Gary Cohen, the anti-Michael Kay, also broadcasts during his time off
Disclaimer: I am a Mets fan, which means that during the spring and summer, I probably listen to the voice of Gary Cohen, the Mets play-by-play announcer, more than that of any other person.
I’m also a Gary Cohen fan. He’s a Mets fan too, like me, but he pulls it off on the broadcast without veering into homerism. He’s a version of how Mets fans like to see themselves within the New York baseball ecosystem: Let the Yankees have Cohen’s counterpart, Michael Kay, the big-headed, barrel-chested, Bronx-bred purveyor of Yankee mythology. We’ll take Cohen, a slight, balding, baseball intellectual from Queens.
All of this goes toward explaining the double-take I did when I heard that voice--ultra-clear and composed, a bit nasal, with a touch of broadcaster sing-song--in the men’s room of the Prudential Center some three months ago, while attending a very meaningless Seton Hall basketball game.
I had known Cohen did side work, but could it be? Does Cohen, a man practically at the top of his profession, whose baseball telecasts were seen by an average of 167,000 people last year despite the Mets’ continued struggles, really moonlight as the Seton Hall announcer? That’s one of the more obscure gigs in the Tri-State area--I had assumed it was done by a college kid.
A check of the game program confirmed: Yes.
“Since I started at SNY, it has enabled me to keep my hand in radio,” Cohen told me during a recent phone interview.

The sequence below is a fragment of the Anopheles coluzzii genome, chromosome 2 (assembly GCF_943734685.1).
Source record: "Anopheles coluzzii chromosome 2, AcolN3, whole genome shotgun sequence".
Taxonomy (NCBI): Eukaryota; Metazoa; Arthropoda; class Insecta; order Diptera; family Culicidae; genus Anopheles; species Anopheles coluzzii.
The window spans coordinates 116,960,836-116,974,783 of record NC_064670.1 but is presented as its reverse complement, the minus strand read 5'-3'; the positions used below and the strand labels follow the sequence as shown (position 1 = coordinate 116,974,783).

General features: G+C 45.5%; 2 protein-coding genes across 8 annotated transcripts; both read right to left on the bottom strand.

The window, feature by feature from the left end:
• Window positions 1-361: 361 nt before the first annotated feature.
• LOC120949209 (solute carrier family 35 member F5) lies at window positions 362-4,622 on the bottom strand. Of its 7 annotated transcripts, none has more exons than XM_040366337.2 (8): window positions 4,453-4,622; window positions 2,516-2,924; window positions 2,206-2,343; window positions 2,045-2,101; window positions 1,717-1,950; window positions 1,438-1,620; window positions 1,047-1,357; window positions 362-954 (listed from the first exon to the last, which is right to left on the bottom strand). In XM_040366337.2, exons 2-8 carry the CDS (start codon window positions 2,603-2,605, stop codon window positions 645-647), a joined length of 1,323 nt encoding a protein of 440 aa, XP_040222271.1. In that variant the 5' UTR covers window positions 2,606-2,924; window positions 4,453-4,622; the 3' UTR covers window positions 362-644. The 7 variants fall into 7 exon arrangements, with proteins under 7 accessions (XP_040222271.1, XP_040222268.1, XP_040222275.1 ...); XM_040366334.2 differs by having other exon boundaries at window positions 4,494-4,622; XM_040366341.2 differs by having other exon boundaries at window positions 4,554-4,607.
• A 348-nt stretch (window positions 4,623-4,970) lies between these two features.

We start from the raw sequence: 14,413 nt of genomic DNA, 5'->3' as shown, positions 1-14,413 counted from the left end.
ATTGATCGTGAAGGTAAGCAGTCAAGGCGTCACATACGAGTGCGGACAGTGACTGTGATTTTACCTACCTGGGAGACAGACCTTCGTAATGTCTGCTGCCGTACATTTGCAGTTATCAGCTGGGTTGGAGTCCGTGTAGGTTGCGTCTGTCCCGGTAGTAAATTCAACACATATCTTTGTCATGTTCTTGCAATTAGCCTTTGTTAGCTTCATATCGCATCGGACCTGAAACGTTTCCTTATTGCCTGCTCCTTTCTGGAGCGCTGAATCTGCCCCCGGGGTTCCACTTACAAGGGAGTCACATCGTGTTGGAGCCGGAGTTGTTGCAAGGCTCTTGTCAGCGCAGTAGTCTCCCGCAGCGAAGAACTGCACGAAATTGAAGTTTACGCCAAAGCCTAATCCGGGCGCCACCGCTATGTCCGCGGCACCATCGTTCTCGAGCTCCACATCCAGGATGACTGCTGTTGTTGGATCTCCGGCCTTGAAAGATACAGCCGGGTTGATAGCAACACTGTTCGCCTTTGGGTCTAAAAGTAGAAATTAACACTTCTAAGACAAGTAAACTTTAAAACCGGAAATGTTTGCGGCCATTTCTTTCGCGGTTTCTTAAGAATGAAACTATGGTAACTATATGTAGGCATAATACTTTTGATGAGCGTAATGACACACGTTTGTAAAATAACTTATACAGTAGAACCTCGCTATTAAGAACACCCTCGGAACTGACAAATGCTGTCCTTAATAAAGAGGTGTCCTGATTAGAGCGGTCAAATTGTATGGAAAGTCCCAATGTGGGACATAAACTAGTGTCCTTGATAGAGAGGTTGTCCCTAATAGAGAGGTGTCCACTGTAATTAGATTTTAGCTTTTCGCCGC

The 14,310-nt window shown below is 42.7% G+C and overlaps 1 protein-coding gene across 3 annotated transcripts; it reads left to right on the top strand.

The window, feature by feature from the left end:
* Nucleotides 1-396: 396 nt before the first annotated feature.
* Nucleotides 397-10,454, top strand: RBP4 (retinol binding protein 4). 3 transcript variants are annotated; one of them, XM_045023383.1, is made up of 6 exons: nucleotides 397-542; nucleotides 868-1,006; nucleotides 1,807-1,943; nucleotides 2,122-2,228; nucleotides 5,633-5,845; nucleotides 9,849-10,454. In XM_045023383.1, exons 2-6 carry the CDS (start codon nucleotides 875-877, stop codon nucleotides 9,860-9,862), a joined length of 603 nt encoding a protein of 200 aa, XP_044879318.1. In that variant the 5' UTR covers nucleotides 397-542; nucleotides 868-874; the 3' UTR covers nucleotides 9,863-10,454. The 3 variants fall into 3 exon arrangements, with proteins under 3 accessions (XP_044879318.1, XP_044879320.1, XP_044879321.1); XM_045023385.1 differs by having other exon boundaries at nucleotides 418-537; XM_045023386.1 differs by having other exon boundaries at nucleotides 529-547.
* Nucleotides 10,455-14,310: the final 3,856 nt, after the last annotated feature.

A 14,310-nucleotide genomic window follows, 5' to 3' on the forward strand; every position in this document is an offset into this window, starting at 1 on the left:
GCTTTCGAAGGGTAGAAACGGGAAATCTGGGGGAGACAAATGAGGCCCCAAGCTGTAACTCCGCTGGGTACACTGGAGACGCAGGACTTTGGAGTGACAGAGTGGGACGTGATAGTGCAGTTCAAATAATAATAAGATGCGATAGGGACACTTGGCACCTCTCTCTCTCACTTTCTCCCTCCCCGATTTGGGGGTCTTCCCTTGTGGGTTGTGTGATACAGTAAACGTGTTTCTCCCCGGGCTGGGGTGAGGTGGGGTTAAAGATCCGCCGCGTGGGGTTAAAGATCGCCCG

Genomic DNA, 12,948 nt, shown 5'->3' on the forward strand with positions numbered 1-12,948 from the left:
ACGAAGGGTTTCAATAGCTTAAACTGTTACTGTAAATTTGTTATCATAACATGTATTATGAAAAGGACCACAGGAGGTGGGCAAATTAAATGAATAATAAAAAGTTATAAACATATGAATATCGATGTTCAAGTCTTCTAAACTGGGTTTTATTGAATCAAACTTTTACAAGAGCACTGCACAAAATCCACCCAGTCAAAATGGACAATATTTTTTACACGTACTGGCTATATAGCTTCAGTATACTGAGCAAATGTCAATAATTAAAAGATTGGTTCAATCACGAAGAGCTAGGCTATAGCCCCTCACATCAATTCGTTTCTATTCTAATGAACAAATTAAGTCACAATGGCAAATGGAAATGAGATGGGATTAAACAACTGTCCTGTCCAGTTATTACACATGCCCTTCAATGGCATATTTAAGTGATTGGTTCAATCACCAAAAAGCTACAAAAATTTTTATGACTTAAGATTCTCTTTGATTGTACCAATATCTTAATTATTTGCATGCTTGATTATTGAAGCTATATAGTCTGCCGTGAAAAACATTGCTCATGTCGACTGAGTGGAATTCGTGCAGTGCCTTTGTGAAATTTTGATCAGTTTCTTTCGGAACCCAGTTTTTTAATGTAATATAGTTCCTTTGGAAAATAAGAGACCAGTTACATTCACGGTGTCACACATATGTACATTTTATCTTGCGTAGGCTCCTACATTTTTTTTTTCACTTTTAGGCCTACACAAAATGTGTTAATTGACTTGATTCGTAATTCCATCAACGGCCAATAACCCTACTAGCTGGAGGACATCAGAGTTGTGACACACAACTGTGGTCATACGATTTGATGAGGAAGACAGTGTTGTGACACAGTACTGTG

Cohen doesn’t want to keep his hand in radio to keep his resume current. Rather, it’s because radio is the purest form of the broadcasting craft, and Cohen’s a proud, reverent craftsman.
“I grew up doing radio. I’m a radio guy. I’m a radio guy who does TV. Television is a second language to me. When I do TV, I think in radio and translate that to TV,” he said.
As an example, he cited his climactic call of Johan Santana’s no-hitter, which was the first in Mets history: “Ninety percent of what went through my brain and would have come out on radio didn’t come out on TV.”
So there’s Cohen, announcing a team that is currently second-to-last with a 2-12 record within the Big East and which last made the NCAA tournament in 2006. It takes Cohen one hour and 15 minutes to get from his home in Connecticut to Newark’s Prudential Center, but Cohen says he’ll continue to do Seton Hall games “as long as they’ll have me. I can’t imagine sitting around all winter doing nothing. That wouldn’t be much fun.”
This isn’t just a side-job that Cohen pops into and out of to stay fresh. He will only miss one Seton Hall game this year, for the Mets’ first Spring Training game this Saturday. Much of his March will be spent on airplanes shuttling between Port St. Lucie and Newark.
If broadcasting basketball games on the radio takes Cohen back to the essence of his craft, it also takes him back to his roots. The first game he broadcasted, as a freshman at the University of Pennsylvania, was a Penn-Lafayette freshman football game.
“I still have the tape, somewhere,” Cohen told me. “It definitely keeps me humble. It was awful.”